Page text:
There’s a tradition at summer lacrosse games where kids swarm arena floors during intermissions to play for just a few minutes on the same concrete as their older siblings, their parents or their friends. Growing up in Ladner, Logan Schuss was that kid. His dad Ed Schuss was small town famous as a Ladner Senior B Pioneer lacrosse stalwart, and it would have been impossible to not grow up loving the sport.
“The first time I could tell he was a legend was just being at Ladner Arena,” Logan says about his old man. “It was pretty rowdy – and having all the fans chanting ‘Eagle! Eagle!’ for my dad’s nickname Eddie the Eagle.”
One could assume in the 90’s and early 2000’s that Logan and his brother Carlton may have slept in bunk beds in a Ladner Arena locker room with the amount of time they spent there every summer.
“During lacrosse season there wasn’t a day that we weren’t at the arena either for a game or a practice or just watching some team play,” says Schuss. It takes a town to raise a boy. My brother and I were let loose in the arena. As long as we stayed within the arena or the lacrosse box, nothing was off-limits. We didn’t have a babysitter there. Whichever older lacrosse guy was there was looking over us.”
Being a rink-rat paid dividends for Schuss. A field lacrosse scholarship to The Ohio State University followed a stellar junior career with the Delta Islanders. He was the first overall pick in the 2013 NLL entry draft to the Swarm and was crowned the league’s Rookie of the Year after scoring a career-high 36 goals. Dealt to Vancouver during his sophomore season, he’s been one of the team’s top scoring threats ever since. Now entering prime time as a 6th year, 27 year old vet, the Warriors will be leaning heavily on the lefty this upcoming season.
“I’ve been absolutely crushing cardio and getting in shape,” said the 6-foot, 210-lb sniper. “Strength has always been my staple, but I want to get faster and I want to be more of a vocal leader this year. I want more goals too. I want lots more goals this year. I’m tired of being a passer, I’m going to be a scorer.”
Schuss scored 26 goals in 2018, the lowest total in his third full season with Vancouver. It started great with 21 goals in his first 7 games, but after missing a few games mid-season, struggled to find his rhythm and scored just 5 times in his final 9, including a 3 game goalless draught which just doesn’t happen for NLL superstars. Finding offensive consistency is crucial this upcoming season.
“That’s part of the whole mental game. My mom always says ‘Don’t grip the stick too hard. Don’t try too hard. Don’t overdo it. Let it come to you.’ She’s never played lacrosse before but she might have seen the most games ever. Momma knows best! The key is developing new opportunities to score. Everyone knows I have a hard outside shot but I want to get to the middle and get inside and start finishing those inside shots.”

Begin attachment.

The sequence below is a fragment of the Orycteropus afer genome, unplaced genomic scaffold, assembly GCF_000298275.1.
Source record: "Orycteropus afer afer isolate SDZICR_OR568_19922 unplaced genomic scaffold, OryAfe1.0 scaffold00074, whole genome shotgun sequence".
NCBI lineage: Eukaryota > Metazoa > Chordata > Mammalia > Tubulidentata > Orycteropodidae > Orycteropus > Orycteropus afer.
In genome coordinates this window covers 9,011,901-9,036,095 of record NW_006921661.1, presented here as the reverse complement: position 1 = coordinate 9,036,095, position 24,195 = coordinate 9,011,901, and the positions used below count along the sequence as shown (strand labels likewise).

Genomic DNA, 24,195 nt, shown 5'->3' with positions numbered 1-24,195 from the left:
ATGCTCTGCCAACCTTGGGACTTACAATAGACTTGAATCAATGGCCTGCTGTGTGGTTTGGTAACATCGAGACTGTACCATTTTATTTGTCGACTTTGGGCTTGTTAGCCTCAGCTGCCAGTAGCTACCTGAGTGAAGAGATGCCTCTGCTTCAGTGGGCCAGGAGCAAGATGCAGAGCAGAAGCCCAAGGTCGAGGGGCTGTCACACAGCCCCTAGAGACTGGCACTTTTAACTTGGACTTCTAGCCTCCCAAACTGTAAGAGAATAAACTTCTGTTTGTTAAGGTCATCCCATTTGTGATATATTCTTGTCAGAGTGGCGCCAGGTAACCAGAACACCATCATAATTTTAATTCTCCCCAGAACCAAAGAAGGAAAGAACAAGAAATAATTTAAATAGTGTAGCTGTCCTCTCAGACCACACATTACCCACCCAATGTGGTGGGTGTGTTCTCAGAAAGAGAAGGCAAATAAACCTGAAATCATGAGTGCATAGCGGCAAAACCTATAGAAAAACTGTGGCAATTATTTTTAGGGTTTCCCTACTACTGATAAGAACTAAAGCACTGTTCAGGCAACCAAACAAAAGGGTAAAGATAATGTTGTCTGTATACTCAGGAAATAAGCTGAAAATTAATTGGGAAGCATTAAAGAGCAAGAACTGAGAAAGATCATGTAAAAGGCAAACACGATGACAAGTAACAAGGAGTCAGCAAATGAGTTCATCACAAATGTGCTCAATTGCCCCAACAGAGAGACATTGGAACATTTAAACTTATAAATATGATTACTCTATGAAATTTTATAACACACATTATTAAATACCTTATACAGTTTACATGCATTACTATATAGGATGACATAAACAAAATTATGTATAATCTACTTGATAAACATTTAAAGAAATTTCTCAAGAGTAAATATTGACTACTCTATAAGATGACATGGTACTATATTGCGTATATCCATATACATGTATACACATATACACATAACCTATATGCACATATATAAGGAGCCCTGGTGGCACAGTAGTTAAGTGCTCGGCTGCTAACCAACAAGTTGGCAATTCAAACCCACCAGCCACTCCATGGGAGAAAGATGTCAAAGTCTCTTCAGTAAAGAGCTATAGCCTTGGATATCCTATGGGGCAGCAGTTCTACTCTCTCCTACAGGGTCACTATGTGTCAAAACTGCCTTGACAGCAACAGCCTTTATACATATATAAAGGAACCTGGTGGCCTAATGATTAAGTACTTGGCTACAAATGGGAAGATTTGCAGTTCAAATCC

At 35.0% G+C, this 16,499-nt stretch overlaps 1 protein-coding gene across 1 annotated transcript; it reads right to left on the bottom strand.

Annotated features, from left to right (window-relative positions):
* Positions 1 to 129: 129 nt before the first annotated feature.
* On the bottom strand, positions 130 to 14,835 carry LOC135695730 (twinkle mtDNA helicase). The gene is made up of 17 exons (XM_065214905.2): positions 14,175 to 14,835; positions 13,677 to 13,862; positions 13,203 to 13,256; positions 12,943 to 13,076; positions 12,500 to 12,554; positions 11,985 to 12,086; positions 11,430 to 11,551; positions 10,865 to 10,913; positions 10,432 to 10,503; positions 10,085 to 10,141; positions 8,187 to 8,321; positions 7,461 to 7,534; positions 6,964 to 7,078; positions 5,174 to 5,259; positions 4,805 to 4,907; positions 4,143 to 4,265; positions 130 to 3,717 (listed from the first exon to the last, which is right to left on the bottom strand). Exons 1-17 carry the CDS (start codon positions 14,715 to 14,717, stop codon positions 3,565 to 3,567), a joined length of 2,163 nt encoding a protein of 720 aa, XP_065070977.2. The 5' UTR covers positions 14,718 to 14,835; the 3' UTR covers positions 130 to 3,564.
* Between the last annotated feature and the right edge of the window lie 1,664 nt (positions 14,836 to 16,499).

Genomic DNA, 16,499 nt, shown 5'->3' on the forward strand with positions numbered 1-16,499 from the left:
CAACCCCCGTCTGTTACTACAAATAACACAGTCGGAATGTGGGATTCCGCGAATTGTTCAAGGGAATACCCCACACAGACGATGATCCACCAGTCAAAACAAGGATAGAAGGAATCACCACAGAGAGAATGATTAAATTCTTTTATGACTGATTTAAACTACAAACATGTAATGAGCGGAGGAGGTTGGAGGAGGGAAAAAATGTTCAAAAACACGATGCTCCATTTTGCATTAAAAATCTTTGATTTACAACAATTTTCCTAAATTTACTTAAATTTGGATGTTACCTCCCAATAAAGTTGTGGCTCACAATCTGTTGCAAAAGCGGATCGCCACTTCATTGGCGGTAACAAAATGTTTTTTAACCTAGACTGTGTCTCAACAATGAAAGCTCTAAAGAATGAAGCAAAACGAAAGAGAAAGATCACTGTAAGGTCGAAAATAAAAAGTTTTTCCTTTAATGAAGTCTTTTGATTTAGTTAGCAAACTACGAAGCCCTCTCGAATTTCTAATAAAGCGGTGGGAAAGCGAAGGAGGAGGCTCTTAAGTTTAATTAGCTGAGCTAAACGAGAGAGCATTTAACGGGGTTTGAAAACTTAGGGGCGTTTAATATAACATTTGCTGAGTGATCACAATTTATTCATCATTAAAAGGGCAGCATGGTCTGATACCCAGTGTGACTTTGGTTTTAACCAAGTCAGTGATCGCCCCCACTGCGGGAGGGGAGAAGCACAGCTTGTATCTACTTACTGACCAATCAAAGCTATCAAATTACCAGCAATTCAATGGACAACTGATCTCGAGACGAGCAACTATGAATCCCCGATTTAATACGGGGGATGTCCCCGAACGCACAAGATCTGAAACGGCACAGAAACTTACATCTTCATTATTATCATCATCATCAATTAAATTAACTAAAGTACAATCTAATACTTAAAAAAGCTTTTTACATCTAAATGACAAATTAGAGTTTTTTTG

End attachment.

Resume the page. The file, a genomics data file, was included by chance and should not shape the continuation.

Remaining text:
Head coach Chris Gill has been hinting at running a motion offence in 2019 – where every offensive player shares an equal role, keeping defenses guessing who will be setting and up finishing.
“We have such great scoring ability and passing ability,” say Schuss. Some teams have one or two dominant players who score 50 goals. We’re looking to have 5 guys with 30 goals. I think we’ve added a lot of young quality fast players who are going to push everyone. Any change is good and hopefully we start clicking.”
As much as Logan was a Ladner lacrosse pillar as a kid, he still spends every day around town with his stick. The Warriors have two other flatlanders fighting for a roster spot this upcoming season in third-year player Evan Messenger and rookie hopeful Jon Phillips who was taken with the team’s final draft pick in September. The trio have been training together to get set for the season and Schuss truly believes fellow offensive lefty Phillips can make the team.
“Absolutely. I’ve been a big fan of Jon’s. I think we got him as a steal in this draft. He had a great college career and an unbelievable season with the Nanaimo Timberman. It’s going to be a dog fight. No one’s spot is guaranteed. It’s a different club and that’s why we’re working out so hard.”
Playing out of Rogers Arena this season is a full circle moment for a kid who had season tickets during the NLL’s first venture in downtown Vancouver.
“Just thinking about it gives me chills. I remember going into that building. It was the big time. And now to be able to play a game at Rogers Arena, on the biggest stage in Vancouver is something special. It’s why I’ve been putting in so much extra work this off season. All the guys feel the same way and we’re going to bring our A Game to make the Warriors a winning franchise.”